I don’t know how I happened across a publication with this title, but I did. It is a thick volume by James Warre (of Port fame) of over 500 pages published originally in the early 19th century. It is a comprehensive review of the drinking habits of the UK, submitted to parliament in 1823 to prove that government revenues would increase if wine duty rates were reduced. This was an attempt to influence parliament to reduce rates specifically on wines, port and sherry and to increase them on spirits. There was even a strong nod towards the improved health of the nation were wine sales to be increased. Even back in the day there was a health lobby worth listening to.
As we approach the point where Britain leaves Europe it is interesting to read about the historic bickering between the UK and France that has been going on for centuries. Back in 1678 parliament decided to ban all imports of wine from France in a trade war escalation. This ban extended for 7 years and saw imports of French wine go from 16000 pipes (around 11 million bottles) a year to effectively zero. The beneficiary of this ban was Portuguese wine which went from a low base to an annual figure of exactly the same as what the French lost in market share. Bear in mind the population of the UK was about 5 million at the time. This meant as a nation we were only drinking a couple of bottles of wine each a year. A pretty paltry rate of consumption compared to our modern day rate of about 25 bottles of wine each per year.
The French ban not only affected Portuguese wine consumption. Wine merchants started to look further away to get their supplies. As we moved into the start of the 19th Century they were trying to get wine from places like Italy. Mr Lancaster, a venerated wine merchant & one of the expert witnesses in James Warre’s 1823 book, writes “I have seen none of the Adriatic wines in the market for thirty – three years, nor of those from Greece. Very little comes from Italy. It is given that many of these wines are not suitable for use in this country — that something in the air of the Thames is fatal to them. They will go round Cape Horn, or the Cape of Good Hope, and get consumed in Java, but yet not stand coming up the Thames.”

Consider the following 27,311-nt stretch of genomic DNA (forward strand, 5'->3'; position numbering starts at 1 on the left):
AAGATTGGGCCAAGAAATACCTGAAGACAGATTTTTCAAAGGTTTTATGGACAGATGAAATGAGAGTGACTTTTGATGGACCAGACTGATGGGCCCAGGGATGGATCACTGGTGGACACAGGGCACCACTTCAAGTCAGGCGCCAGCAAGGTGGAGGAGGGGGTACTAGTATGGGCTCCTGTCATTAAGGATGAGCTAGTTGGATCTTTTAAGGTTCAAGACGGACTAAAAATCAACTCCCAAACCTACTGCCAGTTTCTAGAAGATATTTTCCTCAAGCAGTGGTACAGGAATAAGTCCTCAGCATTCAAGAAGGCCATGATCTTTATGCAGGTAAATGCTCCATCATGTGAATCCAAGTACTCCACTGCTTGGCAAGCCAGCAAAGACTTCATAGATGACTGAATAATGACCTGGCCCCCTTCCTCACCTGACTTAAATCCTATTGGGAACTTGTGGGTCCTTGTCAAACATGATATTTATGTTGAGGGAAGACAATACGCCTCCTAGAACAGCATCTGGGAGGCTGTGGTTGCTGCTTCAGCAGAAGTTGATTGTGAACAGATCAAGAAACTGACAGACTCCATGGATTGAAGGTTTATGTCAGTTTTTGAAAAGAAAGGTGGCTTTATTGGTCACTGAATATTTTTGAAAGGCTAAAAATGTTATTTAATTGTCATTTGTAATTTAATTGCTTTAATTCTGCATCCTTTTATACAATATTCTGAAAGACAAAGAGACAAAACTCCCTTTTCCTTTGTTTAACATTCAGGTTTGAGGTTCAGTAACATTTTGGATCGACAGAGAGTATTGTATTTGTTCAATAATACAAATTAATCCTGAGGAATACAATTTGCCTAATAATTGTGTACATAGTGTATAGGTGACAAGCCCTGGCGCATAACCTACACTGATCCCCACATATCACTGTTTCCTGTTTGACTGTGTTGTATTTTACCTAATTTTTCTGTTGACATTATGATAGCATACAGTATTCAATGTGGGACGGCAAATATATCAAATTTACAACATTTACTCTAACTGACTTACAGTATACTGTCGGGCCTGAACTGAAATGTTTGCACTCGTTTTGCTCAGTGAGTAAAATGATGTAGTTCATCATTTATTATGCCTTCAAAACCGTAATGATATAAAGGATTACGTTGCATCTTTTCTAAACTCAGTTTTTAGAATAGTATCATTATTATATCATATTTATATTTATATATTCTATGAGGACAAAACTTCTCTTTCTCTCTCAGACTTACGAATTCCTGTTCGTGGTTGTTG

He obviously wasn’t a fan of Croatian, Greek or Italian wines then!
We like to think that our present moment in time is unique. That our opinions are informed and that our relationship with wine and our European brethren is somehow special in our timeframe. What we drink has been formulating for a while though. I always thought that our move towards white wine consumption was a new trend, not so, again I quote Mr Lancaster in 1823, “white consumption had increased, owing to the habits of the present generation. More wine is now drunk at table (with meals) and less afterwards. Red wine is drunk afterwards. White wine is more generally introduced among the middle classes. When the cork of a bottle of white wine is drawn, a portion is drunk, and it remains till next day without much injury to its quality. Red wine spoils if not drunk at once. People do not now sit down and drink so much at once as they used to do.”
I’m not sure what sort of red wine he was drinking, but my red wine is fine to drink for days once I’ve pulled the cork out! Not that it does actually last for days in my house.
I very much hope that the UK and Europe get over their centuries old rivalries and that some sort of compromise is achieved when it comes to trade. No good ever came of falling out. I certainly don’t want another French wine ban. Although, to be fair, I do like a wee spot of Portuguese vino too. Cheers!